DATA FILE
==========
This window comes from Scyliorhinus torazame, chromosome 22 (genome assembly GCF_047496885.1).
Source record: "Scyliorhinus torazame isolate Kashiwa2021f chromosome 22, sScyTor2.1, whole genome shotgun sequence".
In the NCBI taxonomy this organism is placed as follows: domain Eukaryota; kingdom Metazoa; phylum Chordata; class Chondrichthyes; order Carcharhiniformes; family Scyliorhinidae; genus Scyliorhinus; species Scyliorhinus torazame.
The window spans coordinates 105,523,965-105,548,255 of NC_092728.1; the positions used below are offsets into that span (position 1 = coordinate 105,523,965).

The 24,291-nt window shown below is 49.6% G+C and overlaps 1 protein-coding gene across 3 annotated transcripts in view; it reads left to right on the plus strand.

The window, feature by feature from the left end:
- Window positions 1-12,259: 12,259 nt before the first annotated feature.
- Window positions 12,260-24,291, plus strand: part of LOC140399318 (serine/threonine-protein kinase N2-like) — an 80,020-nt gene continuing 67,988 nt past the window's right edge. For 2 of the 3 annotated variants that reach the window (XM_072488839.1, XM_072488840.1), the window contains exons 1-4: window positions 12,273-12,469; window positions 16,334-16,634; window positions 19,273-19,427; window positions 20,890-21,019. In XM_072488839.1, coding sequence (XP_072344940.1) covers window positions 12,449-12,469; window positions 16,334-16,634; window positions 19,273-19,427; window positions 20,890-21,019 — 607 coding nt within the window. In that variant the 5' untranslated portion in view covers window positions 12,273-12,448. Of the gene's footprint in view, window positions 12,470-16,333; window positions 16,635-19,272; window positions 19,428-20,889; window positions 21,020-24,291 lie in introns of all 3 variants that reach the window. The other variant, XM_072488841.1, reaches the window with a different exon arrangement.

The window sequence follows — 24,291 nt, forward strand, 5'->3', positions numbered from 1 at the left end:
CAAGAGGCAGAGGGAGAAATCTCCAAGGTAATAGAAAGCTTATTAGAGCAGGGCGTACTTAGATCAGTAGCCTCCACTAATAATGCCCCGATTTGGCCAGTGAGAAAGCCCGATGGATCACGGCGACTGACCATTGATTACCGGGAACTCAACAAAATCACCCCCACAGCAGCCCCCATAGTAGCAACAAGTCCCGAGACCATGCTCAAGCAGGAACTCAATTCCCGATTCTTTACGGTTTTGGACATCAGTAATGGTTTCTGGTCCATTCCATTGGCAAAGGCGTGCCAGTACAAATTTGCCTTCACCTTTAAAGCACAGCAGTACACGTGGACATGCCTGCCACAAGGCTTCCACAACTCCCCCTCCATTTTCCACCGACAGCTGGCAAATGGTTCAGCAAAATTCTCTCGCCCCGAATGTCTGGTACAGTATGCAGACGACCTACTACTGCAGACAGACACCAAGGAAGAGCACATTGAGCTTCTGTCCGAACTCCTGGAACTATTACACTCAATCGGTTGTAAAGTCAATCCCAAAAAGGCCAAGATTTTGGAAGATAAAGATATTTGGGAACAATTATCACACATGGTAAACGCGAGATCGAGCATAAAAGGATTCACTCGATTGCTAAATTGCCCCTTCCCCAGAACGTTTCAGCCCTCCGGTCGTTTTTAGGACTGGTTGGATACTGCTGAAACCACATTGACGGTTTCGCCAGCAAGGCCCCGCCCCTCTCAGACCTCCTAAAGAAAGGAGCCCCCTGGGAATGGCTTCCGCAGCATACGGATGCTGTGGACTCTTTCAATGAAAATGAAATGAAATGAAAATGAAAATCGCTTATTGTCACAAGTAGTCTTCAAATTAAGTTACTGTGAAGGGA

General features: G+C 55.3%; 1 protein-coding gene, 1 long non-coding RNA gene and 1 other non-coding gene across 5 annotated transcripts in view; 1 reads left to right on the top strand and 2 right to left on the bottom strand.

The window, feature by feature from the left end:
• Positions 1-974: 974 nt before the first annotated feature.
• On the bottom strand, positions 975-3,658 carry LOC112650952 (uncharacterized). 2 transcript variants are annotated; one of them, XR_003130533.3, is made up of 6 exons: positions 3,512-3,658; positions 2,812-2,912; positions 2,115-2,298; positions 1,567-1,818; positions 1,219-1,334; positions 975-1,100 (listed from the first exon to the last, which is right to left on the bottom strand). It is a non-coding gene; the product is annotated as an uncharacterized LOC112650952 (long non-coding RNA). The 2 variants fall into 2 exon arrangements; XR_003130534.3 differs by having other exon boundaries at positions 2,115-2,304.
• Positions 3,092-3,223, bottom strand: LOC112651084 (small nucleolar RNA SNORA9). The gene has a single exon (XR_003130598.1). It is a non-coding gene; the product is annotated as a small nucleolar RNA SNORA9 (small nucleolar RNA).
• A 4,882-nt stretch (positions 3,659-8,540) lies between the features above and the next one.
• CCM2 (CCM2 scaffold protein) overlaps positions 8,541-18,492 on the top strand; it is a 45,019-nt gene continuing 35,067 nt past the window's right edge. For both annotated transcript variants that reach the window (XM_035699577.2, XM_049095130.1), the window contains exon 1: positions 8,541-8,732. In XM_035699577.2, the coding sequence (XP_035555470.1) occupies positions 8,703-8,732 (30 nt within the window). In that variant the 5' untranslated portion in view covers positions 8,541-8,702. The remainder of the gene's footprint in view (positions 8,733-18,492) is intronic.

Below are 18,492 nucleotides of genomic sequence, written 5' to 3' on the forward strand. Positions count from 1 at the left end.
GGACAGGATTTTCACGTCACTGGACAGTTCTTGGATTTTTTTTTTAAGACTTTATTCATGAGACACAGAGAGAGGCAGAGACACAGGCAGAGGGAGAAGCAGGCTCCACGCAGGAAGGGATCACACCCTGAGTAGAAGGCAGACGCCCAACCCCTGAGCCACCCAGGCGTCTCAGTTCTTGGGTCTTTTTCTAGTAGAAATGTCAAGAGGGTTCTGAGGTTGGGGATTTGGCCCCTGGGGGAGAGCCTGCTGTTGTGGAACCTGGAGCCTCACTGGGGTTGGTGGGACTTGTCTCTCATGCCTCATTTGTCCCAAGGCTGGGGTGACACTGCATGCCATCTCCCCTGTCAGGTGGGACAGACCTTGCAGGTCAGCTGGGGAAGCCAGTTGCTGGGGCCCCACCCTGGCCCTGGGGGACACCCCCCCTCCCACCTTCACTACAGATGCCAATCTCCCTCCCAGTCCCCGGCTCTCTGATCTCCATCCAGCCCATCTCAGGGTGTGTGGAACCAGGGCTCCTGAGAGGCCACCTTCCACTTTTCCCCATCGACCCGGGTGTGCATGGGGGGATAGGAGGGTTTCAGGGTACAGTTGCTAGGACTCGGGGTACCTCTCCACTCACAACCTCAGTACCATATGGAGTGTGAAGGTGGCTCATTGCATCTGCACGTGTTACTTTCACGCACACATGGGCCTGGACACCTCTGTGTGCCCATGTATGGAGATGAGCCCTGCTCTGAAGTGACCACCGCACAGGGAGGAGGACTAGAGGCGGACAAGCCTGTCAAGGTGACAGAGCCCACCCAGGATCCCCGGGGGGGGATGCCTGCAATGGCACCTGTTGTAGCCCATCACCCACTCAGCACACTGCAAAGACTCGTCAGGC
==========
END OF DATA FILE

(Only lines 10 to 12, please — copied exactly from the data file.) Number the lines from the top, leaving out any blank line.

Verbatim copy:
CAAGAGGCAGAGGGAGAAATCTCCAAGGTAATAGAAAGCTTATTAGAGCAGGGCGTACTTAGATCAGTAGCCTCCACTAATAATGCCCCGATTTGGCCAGTGAGAAAGCCCGATGGATCACGGCGACTGACCATTGATTACCGGGAACTCAACAAAATCACCCCCACAGCAGCCCCCATAGTAGCAACAAGTCCCGAGACCATGCTCAAGCAGGAACTCAATTCCCGATTCTTTACGGTTTTGGACATCAGTAATGGTTTCTGGTCCATTCCATTGGCAAAGGCGTGCCAGTACAAATTTGCCTTCACCTTTAAAGCACAGCAGTACACGTGGACATGCCTGCCACAAGGCTTCCACAACTCCCCCTCCATTTTCCACCGACAGCTGGCAAATGGTTCAGCAAAATTCTCTCGCCCCGAATGTCTGGTACAGTATGCAGACGACCTACTACTGCAGACAGACACCAAGGAAGAGCACATTGAGCTTCTGTCCGAACTCCTGGAACTATTACACTCAATCGGTTGTAAAGTCAATCCCAAAAAGGCCAAGATTTTGGAAGATAAAGATATTTGGGAACAATTATCACACATGGTAAACGCGAGATCGAGCATAAAAGGATTCACTCGATTGCTAAATTGCCCCTTCCCCAGAACGTTTCAGCCCTCCGGTCGTTTTTAGGACTGGTTGGATACTGCTGAAACCACATTGACGGTTTCGCCAGCAAGGCCCCGCCCCTCTCAGACCTCCTAAAGAAAGGAGCCCCCTGGGAATGGCTTCCGCAGCATACGGATGCTGTGGACTCTTTCAATGAAAATGAAATGAAATGAAAATGAAAATCGCTTATTGTCACAAGTAGTCTTCAAATTAAGTTACTGTGAAGGGA

General features: G+C 55.3%; 1 protein-coding gene, 1 long non-coding RNA gene and 1 other non-coding gene across 5 annotated transcripts in view; 1 reads left to right on the top strand and 2 right to left on the bottom strand.

The window, feature by feature from the left end: